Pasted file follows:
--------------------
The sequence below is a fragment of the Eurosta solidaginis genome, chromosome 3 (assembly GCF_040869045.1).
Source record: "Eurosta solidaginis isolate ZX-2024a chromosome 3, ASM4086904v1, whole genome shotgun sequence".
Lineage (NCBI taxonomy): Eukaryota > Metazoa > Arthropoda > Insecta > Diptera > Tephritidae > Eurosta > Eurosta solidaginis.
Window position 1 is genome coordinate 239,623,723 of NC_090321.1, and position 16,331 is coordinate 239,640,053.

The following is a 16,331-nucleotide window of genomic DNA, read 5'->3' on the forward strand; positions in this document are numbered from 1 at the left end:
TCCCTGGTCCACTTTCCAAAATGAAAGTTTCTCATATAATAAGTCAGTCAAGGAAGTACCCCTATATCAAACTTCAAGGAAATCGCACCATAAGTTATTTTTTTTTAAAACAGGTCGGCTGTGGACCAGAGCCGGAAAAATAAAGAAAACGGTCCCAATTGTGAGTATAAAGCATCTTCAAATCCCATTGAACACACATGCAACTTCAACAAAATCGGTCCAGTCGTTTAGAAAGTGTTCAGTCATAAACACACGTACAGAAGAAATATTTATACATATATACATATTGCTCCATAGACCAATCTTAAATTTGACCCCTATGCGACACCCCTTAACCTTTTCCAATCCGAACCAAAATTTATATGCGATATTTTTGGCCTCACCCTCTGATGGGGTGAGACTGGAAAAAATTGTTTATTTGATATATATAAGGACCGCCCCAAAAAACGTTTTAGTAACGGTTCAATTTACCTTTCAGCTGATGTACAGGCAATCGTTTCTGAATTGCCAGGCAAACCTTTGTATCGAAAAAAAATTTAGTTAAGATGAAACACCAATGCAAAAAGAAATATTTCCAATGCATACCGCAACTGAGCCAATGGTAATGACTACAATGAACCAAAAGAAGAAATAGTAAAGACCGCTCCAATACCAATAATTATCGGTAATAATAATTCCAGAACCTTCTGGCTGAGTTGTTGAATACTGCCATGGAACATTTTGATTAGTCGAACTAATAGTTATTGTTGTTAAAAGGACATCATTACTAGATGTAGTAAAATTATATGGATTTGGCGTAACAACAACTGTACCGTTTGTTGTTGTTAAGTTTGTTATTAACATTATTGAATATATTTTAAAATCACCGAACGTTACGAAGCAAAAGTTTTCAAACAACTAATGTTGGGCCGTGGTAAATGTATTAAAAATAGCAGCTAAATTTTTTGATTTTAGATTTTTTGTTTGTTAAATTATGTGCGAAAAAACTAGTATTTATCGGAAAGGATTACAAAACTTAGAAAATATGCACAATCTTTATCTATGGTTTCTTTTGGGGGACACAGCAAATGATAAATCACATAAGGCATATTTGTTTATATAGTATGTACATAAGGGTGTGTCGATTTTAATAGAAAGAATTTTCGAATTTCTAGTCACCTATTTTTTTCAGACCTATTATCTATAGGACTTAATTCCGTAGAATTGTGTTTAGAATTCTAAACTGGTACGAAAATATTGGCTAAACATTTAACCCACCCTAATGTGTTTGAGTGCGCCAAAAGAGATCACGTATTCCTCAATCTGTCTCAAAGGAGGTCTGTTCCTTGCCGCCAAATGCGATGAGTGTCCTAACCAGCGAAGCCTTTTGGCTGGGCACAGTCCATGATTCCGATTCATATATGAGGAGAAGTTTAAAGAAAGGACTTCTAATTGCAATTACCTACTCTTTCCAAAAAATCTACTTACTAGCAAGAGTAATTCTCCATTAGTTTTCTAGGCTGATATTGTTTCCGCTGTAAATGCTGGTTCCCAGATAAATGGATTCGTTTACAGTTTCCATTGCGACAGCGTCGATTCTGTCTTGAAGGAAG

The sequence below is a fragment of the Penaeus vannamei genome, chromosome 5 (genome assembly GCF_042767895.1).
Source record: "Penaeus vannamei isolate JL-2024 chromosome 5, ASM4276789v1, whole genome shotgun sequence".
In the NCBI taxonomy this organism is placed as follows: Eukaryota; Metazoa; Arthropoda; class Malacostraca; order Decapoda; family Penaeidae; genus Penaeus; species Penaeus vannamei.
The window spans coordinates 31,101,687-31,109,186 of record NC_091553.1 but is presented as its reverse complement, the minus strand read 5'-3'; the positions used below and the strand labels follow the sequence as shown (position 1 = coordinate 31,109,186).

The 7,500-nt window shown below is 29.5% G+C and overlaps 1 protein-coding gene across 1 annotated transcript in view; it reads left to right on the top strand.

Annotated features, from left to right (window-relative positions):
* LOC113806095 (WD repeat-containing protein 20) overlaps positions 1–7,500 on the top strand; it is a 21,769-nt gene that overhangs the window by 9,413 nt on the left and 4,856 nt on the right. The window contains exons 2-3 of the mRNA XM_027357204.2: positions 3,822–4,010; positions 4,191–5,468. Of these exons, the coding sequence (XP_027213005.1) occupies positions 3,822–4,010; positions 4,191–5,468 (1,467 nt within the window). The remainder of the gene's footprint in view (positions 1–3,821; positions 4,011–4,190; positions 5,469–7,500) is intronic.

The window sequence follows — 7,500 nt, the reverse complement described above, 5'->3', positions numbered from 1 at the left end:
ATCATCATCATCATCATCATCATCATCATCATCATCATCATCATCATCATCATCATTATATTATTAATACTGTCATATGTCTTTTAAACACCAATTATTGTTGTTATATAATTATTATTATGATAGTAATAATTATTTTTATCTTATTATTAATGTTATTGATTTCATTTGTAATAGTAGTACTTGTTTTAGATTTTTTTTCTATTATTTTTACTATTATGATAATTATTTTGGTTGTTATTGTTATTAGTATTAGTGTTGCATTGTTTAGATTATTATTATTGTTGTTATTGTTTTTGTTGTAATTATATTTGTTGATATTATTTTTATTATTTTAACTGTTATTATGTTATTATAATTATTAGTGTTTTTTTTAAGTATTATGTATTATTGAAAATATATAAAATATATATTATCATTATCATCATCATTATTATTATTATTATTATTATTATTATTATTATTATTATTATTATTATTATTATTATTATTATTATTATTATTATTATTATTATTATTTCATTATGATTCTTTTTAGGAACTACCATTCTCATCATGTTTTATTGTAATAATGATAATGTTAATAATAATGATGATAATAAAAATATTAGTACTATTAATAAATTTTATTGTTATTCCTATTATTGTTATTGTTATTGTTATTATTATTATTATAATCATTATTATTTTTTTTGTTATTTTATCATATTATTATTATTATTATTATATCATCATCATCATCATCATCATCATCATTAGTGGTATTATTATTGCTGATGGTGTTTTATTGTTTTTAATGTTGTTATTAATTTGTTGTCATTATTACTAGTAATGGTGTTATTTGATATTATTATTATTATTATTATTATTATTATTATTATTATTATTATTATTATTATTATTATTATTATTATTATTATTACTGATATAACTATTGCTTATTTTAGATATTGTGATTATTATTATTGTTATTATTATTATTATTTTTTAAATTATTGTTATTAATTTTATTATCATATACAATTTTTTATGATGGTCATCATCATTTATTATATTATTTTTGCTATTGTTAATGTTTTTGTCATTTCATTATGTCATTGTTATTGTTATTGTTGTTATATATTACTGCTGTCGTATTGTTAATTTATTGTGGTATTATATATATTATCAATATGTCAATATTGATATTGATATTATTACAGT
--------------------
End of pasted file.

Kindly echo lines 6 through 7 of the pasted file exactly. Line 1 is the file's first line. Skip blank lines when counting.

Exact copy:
TCCCTGGTCCACTTTCCAAAATGAAAGTTTCTCATATAATAAGTCAGTCAAGGAAGTACCCCTATATCAAACTTCAAGGAAATCGCACCATAAGTTATTTTTTTTTAAAACAGGTCGGCTGTGGACCAGAGCCGGAAAAATAAAGAAAACGGTCCCAATTGTGAGTATAAAGCATCTTCAAATCCCATTGAACACACATGCAACTTCAACAAAATCGGTCCAGTCGTTTAGAAAGTGTTCAGTCATAAACACACGTACAGAAGAAATATTTATACATATATACATATTGCTCCATAGACCAATCTTAAATTTGACCCCTATGCGACACCCCTTAACCTTTTCCAATCCGAACCAAAATTTATATGCGATATTTTTGGCCTCACCCTCTGATGGGGTGAGACTGGAAAAAATTGTTTATTTGATATATATAAGGACCGCCCCAAAAAACGTTTTAGTAACGGTTCAATTTACCTTTCAGCTGATGTACAGGCAATCGTTTCTGAATTGCCAGGCAAACCTTTGTATCGAAAAAAAATTTAGTTAAGATGAAACACCAATGCAAAAAGAAATATTTCCAATGCATACCGCAACTGAGCCAATGGTAATGACTACAATGAACCAAAAGAAGAAATAGTAAAGACCGCTCCAATACCAATAATTATCGGTAATAATAATTCCAGAACCTTCTGGCTGAGTTGTTGAATACTGCCATGGAACATTTTGATTAGTCGAACTAATAGTTATTGTTGTTAAAAGGACATCATTACTAGATGTAGTAAAATTATATGGATTTGGCGTAACAACAACTGTACCGTTTGTTGTTGTTAAGTTTGTTATTAACATTATTGAATATATTTTAAAATCACCGAACGTTACGAAGCAAAAGTTTTCAAACAACTAATGTTGGGCCGTGGTAAATGTATTAAAAATAGCAGCTAAATTTTTTGATTTTAGATTTTTTGTTTGTTAAATTATGTGCGAAAAAACTAGTATTTATCGGAAAGGATTACAAAACTTAGAAAATATGCACAATCTTTATCTATGGTTTCTTTTGGGGGACACAGCAAATGATAAATCACATAAGGCATATTTGTTTATATAGTATGTACATAAGGGTGTGTCGATTTTAATAGAAAGAATTTTCGAATTTCTAGTCACCTATTTTTTTCAGACCTATTATCTATAGGACTTAATTCCGTAGAATTGTGTTTAGAATTCTAAACTGGTACGAAAATATTGGCTAAACATTTAACCCACCCTAATGTGTTTGAGTGCGCCAAAAGAGATCACGTATTCCTCAATCTGTCTCAAAGGAGGTCTGTTCCTTGCCGCCAAATGCGATGAGTGTCCTAACCAGCGAAGCCTTTTGGCTGGGCACAGTCCATGATTCCGATTCATATATGAGGAGAAGTTTAAAGAAAGGACTTCTAATTGCAATTACCTACTCTTTCCAAAAAATCTACTTACTAGCAAGAGTAATTCTCCATTAGTTTTCTAGGCTGATATTGTTTCCGCTGTAAATGCTGGTTCCCAGATAAATGGATTCGTTTACAGTTTCCATTGCGACAGCGTCGATTCTGTCTTGAAGGAAG

The sequence below is a fragment of the Penaeus vannamei genome, chromosome 5 (genome assembly GCF_042767895.1).